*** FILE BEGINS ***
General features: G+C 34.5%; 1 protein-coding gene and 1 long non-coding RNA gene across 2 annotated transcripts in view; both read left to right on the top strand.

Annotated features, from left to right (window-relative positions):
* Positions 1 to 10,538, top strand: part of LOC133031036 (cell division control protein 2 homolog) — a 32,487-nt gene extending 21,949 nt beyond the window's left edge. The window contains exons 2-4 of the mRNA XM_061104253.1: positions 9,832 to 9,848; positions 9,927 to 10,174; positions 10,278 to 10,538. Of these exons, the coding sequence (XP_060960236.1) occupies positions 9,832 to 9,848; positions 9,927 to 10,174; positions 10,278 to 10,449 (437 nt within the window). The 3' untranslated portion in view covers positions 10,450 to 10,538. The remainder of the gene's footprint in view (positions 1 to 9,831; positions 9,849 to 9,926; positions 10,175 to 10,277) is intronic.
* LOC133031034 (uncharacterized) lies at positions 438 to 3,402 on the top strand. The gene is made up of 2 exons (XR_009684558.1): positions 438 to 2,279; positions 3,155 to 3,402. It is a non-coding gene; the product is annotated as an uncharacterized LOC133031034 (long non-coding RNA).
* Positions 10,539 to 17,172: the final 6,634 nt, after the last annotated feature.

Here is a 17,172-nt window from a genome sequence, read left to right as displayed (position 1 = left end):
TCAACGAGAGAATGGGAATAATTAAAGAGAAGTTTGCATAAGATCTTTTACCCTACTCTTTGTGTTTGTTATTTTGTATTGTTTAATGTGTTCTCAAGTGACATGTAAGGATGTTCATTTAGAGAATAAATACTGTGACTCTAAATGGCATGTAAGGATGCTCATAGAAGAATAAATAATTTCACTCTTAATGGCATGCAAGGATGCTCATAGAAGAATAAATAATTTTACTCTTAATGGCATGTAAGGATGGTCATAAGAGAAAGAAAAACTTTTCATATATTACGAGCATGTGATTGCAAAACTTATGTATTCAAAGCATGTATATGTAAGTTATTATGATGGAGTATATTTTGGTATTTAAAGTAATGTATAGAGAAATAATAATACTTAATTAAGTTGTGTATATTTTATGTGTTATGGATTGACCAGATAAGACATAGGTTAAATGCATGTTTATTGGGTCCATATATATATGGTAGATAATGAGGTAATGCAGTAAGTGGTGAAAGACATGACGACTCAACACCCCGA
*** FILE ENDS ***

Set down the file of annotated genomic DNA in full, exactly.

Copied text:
General features: G+C 34.5%; 1 protein-coding gene and 1 long non-coding RNA gene across 2 annotated transcripts in view; both read left to right on the top strand.

Annotated features, from left to right (window-relative positions):
* Positions 1 to 10,538, top strand: part of LOC133031036 (cell division control protein 2 homolog) — a 32,487-nt gene extending 21,949 nt beyond the window's left edge. The window contains exons 2-4 of the mRNA XM_061104253.1: positions 9,832 to 9,848; positions 9,927 to 10,174; positions 10,278 to 10,538. Of these exons, the coding sequence (XP_060960236.1) occupies positions 9,832 to 9,848; positions 9,927 to 10,174; positions 10,278 to 10,449 (437 nt within the window). The 3' untranslated portion in view covers positions 10,450 to 10,538. The remainder of the gene's footprint in view (positions 1 to 9,831; positions 9,849 to 9,926; positions 10,175 to 10,277) is intronic.
* LOC133031034 (uncharacterized) lies at positions 438 to 3,402 on the top strand. The gene is made up of 2 exons (XR_009684558.1): positions 438 to 2,279; positions 3,155 to 3,402. It is a non-coding gene; the product is annotated as an uncharacterized LOC133031034 (long non-coding RNA).
* Positions 10,539 to 17,172: the final 6,634 nt, after the last annotated feature.

Here is a 17,172-nt window from a genome sequence, read left to right as displayed (position 1 = left end):
TCAACGAGAGAATGGGAATAATTAAAGAGAAGTTTGCATAAGATCTTTTACCCTACTCTTTGTGTTTGTTATTTTGTATTGTTTAATGTGTTCTCAAGTGACATGTAAGGATGTTCATTTAGAGAATAAATACTGTGACTCTAAATGGCATGTAAGGATGCTCATAGAAGAATAAATAATTTCACTCTTAATGGCATGCAAGGATGCTCATAGAAGAATAAATAATTTTACTCTTAATGGCATGTAAGGATGGTCATAAGAGAAAGAAAAACTTTTCATATATTACGAGCATGTGATTGCAAAACTTATGTATTCAAAGCATGTATATGTAAGTTATTATGATGGAGTATATTTTGGTATTTAAAGTAATGTATAGAGAAATAATAATACTTAATTAAGTTGTGTATATTTTATGTGTTATGGATTGACCAGATAAGACATAGGTTAAATGCATGTTTATTGGGTCCATATATATATGGTAGATAATGAGGTAATGCAGTAAGTGGTGAAAGACATGACGACTCAACACCCCGA